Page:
Here, the text of the pertinent statute could not be more plain. ORS 138.510 (1991), which was in effect at the time of petitioner's conviction, expressly provides that a person convicted of a crime may file a petition for post-conviction relief within 120 days "following" either of two dates. If no appeal is taken, the petition must be filed within 120 days following "the date the judgment or order on the conviction was entered in the register." ORS 138.510(2)(a) (1991). If an appeal is taken, the petition must be filed within 120 days of the date that "the appeal is final in the Oregon appellate courts." ORS 138.510(2)(b) (1991). (2) When the legislature amended the statute in 1993, it did not change the language specifying the dates that trigger the running of the limitations period. Rather, it merely changed the time period to allow the petition to be filed within two years following those same dates. See Or Laws 1993, ch 517, 1. Thus, the legislature unambiguously has provided that the applicable limitations period--whether it is 120 days or two years--runs from the date that the conviction is final, not from the date that a convicted person discovers that he or she has been "injured" by counsel's ineffective assistance. By its plain text, the statute does not permit any other interpretation.

The only exception under both versions of the statute is the one earlier discussed--the so-called "escape clause," which permits a petition to be filed after the specified limitation period if the petition asserts grounds for relief that "could not reasonably have been raised in the original or amended petition." ORS 138.510(2) (1991). Although that exception may encompass a form of a "discovery rule," it is not one as broad as petitioner seeks. Rather, it permits a late petition only on grounds that "'could conceivably have been made but could not reasonably have been expected,'" such as a newly announced constitutional principle that was not only unsettled at the time the petition had to be filed, but could not reasonably have been anticipated. See Long, 166 Or App at 101. As already discussed, the exception does not encompass a claim based on a petitioner's lack of actual awareness of current statutes or laws. See Bartz, 314 Or at 359-60; Long, 166 Or App at 102; Brown, 131 Or App at 361.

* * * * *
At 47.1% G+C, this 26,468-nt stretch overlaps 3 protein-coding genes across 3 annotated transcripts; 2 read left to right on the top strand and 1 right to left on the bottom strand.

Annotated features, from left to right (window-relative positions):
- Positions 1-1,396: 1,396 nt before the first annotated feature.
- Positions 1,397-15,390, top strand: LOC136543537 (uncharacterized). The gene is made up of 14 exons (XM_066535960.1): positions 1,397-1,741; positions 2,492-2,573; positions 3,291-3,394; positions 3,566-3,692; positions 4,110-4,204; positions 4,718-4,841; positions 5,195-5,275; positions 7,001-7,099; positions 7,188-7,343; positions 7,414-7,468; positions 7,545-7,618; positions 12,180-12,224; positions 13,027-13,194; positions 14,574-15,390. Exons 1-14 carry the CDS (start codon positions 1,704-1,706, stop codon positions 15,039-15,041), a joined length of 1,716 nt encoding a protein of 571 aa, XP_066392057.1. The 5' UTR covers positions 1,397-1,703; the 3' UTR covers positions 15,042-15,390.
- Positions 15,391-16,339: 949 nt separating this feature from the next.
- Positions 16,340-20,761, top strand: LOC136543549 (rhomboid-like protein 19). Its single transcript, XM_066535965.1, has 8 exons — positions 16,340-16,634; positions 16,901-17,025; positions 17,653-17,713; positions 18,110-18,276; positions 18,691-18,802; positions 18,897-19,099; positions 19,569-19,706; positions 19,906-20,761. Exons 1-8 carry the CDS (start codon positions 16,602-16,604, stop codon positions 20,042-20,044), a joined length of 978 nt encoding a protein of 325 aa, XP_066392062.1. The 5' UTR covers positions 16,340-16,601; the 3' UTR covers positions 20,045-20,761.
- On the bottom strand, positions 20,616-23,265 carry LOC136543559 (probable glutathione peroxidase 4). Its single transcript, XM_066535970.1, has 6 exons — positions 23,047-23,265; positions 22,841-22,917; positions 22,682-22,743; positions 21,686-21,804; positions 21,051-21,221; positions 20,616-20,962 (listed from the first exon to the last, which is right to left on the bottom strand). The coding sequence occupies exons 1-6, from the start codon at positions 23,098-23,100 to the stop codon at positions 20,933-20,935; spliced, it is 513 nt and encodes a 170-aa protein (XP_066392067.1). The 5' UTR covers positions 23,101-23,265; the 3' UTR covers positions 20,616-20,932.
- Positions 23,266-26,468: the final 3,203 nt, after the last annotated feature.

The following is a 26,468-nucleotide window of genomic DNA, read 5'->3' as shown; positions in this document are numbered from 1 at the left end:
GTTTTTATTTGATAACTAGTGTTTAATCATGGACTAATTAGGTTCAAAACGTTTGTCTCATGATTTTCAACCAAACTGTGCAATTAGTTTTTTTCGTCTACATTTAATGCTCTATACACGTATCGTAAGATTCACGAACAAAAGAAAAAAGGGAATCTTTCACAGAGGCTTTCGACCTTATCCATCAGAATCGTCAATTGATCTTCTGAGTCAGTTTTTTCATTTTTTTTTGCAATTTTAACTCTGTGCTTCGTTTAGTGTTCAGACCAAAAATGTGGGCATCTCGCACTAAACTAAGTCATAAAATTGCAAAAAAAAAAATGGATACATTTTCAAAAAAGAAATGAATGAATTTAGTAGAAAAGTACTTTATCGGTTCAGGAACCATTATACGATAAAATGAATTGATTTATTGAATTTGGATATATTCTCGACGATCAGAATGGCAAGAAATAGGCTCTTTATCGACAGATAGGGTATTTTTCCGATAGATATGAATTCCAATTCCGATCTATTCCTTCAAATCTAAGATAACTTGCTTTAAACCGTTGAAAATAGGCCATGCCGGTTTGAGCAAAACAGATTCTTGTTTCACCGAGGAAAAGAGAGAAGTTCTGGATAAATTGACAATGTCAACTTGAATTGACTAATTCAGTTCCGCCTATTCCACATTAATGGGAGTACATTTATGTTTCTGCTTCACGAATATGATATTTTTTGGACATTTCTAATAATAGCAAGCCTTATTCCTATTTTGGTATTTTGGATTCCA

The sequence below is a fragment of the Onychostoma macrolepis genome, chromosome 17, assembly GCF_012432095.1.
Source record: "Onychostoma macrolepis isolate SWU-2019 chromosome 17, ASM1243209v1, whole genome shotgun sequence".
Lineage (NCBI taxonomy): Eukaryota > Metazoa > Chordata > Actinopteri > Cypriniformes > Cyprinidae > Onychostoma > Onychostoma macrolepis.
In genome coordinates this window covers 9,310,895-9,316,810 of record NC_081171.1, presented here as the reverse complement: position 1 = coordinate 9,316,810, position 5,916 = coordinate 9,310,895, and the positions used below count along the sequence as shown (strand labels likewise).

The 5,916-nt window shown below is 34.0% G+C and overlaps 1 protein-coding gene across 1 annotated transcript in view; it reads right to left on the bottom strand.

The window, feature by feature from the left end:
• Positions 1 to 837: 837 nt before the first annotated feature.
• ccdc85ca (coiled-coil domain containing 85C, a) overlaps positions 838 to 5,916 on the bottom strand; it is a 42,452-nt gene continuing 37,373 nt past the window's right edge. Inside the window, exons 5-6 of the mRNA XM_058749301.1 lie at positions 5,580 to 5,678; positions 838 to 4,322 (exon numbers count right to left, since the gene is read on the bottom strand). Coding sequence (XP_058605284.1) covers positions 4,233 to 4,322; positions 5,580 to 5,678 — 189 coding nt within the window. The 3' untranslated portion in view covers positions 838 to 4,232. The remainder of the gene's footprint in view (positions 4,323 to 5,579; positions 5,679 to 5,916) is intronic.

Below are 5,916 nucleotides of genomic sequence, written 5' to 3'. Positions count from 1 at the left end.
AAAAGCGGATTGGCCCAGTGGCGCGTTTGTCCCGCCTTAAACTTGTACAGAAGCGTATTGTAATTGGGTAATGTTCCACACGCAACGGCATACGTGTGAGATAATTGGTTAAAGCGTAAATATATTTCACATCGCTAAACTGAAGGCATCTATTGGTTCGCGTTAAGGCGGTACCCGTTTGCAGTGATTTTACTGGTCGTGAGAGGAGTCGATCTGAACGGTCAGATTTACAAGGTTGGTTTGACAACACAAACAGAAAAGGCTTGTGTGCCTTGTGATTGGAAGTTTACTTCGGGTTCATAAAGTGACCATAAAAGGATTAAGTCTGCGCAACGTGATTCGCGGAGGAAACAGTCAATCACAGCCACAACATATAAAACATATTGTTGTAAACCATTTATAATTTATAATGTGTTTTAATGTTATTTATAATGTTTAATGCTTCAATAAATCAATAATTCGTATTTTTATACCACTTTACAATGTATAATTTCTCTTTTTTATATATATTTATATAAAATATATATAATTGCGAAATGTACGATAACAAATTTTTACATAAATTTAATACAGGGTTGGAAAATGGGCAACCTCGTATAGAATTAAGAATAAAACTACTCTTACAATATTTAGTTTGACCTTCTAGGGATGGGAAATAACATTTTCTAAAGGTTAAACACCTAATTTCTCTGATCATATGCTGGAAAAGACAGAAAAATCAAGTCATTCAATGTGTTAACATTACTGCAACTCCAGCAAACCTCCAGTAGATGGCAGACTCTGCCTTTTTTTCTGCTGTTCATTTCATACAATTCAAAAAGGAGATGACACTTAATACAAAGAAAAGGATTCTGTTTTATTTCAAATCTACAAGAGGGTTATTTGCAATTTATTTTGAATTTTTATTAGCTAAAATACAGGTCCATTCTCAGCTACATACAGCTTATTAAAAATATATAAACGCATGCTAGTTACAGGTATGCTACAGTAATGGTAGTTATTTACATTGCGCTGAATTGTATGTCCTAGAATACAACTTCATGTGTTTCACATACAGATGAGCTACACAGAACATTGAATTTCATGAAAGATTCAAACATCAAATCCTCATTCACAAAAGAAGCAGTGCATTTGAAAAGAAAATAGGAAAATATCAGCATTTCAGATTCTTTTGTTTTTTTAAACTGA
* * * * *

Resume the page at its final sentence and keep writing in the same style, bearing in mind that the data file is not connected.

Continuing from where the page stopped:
Consequently, we need not decide whether petitioner's petition was subject to a 120-day or a two-year time limitation period. Either way, the petition was time barred because petitioner did not file it until more than seven years after her conviction became final. Moreover, petitioner's late filing was not subject to the exception in ORS 138.510(2) (1991) for claims that could not reasonably have been raised within the applicable time period. Finally, because the statute contains no "discovery rule," the filing was not timely on the theory that petitioner did not "discover" that she would be deported due to her conviction until 1998, when an immigration judge ordered her deportation. For all of those reasons, the petition for post-conviction relief was untimely, and the post-conviction court erred in denying the state's motion to dismiss it.

Reversed.


1. Petitioner's conviction became final on July 13, 1992.

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2. ORS 138.510 (1991) provided, in pertinent part:

"(1) Except as otherwise provided in ORS 138.540, any person convicted of a crime under the laws of this state may file a petition for post-conviction relief pursuant to ORS 138.510 to 138.680.

"(2) A petition pursuant to ORS 138.510 to 138.680 must be filed within 120 days of the following, unless the court on hearing a subsequent petition finds grounds for relief asserted which could not reasonably have been raised in the original or amended petition:

"(a) If no appeal is taken, the date the judgment or order on the conviction was entered in the register.

"(b) If an appeal is taken, the date the appeal is final in the Oregon appellate courts."